Recruiting in a crowded market

At times of high employment, the challenge of attracting and recruiting the best candidates is significant
Cathal O Donnell

THE old adage that a company's most important asset is their people has never been more true. If you want a successful business it's essential to ensure you're hiring the best candidates, as placing the right people in the right roles will have an immediate effect on your business.

Unemployment rates in Northern Ireland reached a record low in May this year, with only a minimum increase since then and the latest figures showing just 3.3 per cent unemployment - sitting below the UK rate of 4.2 per cent.

In addition, the Quarterly Employment Survey (QES), another indicator of the local labour market, suggests that the number of employee jobs reached a record high in the first quarter of 2018.

That's great news for the economy and job seekers. But what do you do if you're in the market for skilled and professional employees?

At times of high employment, the challenge of attracting and recruiting the best candidates is even greater. Competition is rife, the pool to recruit from is smaller, and candidates may feel they can and should take advantage of the marketplace by demanding better financial packages and increased benefits - which some employers may not be able to compete with.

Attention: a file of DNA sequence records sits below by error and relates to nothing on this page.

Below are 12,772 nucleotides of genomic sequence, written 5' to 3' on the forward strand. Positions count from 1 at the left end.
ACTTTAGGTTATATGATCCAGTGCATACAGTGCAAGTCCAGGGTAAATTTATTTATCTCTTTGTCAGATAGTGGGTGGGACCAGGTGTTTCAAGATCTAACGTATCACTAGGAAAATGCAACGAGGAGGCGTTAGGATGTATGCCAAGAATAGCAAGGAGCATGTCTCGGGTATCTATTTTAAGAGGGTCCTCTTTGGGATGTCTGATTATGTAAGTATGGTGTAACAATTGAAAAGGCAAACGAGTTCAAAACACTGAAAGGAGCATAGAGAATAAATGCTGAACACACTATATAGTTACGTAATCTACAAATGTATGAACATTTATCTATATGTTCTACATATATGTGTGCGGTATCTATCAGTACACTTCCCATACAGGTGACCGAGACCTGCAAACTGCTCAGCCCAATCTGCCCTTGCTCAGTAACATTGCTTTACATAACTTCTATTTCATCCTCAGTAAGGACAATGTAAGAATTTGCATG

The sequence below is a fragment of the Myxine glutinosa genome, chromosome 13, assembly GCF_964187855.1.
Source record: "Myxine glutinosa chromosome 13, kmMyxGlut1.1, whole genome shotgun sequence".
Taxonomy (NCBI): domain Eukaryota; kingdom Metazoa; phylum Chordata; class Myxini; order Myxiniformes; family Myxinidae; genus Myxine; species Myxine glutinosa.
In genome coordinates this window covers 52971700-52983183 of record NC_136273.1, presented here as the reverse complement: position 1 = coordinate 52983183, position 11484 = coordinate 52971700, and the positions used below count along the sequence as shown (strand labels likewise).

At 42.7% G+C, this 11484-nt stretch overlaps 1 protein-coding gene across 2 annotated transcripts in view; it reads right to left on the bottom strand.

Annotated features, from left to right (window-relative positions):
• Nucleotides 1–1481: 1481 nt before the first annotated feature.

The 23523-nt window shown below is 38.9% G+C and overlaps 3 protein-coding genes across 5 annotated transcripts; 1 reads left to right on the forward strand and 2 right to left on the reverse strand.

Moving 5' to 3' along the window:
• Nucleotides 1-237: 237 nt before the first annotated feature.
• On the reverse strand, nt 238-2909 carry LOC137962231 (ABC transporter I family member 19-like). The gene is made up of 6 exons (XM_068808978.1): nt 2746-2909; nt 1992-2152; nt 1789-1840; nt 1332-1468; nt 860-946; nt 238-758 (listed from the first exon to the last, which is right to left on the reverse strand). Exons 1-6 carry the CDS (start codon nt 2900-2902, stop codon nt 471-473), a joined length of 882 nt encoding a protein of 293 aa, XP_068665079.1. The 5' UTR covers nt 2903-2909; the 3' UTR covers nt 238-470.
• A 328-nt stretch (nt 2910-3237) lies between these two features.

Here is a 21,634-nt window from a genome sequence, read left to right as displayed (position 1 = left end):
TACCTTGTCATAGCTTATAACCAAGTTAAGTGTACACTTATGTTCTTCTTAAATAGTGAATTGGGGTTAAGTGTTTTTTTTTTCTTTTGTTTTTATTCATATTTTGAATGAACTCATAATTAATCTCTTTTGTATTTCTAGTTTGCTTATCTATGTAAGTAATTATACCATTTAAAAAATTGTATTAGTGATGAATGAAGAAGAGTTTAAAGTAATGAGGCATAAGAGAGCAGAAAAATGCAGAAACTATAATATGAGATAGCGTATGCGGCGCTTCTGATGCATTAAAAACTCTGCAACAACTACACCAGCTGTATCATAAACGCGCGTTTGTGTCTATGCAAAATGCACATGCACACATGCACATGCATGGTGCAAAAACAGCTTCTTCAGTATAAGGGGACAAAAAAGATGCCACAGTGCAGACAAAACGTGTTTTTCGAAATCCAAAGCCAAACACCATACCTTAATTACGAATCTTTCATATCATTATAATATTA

So, should you automatically increase remuneration and hope to secure the best talent? Not necessarily. While good pay and financial benefits are obviously important, there are many other areas of consideration a potential candidate will weigh up before contemplating a career move.

It's worth thinking about what would-be employees will take into account before agreeing to join your organisation or business. Are you stable, making money and expanding? Are you employee-friendly? Do your values align with the people you most want to recruit? Will your organisation nurture their talent and provide exciting opportunities for challenge and professional growth? If you can positively answer these questions, are you sure you're communicating these points so that the best candidates know it too.

Being an employer of choice, with a strong industry reputation is a powerful tool in attracting talent.

To appeal to the best people, it's important you understand what motivates and inspires them in the workplace. You should be committed to promoting your brand image, company values and opportunities; so that candidates can assess whether their needs align with your offer.

Good candidates will also want to know if there are development opportunities and will be more likely to invest their talent in a company that's willing to invest in them in return.

Don't forget to look closer to home when it comes to promoting your business - your existing employees are your best ambassadors when it comes to company reputation. Professionals that actively network can get an insight into what it's like to work in your organisation through your employees and could be the final push in their decision-making process.

Getting these things right will ensure your organisation stands out in a crowded recruitment market vying for the best talent in a competitive environment and will help you to attract the right people for the job. Most importantly, it will help retain them, so you can concentrate on the important work of growing your business.

:: Cathal O Donnell is regional director of Brightwater NI

Enjoy reading the Irish News?

Subscribe now to get full access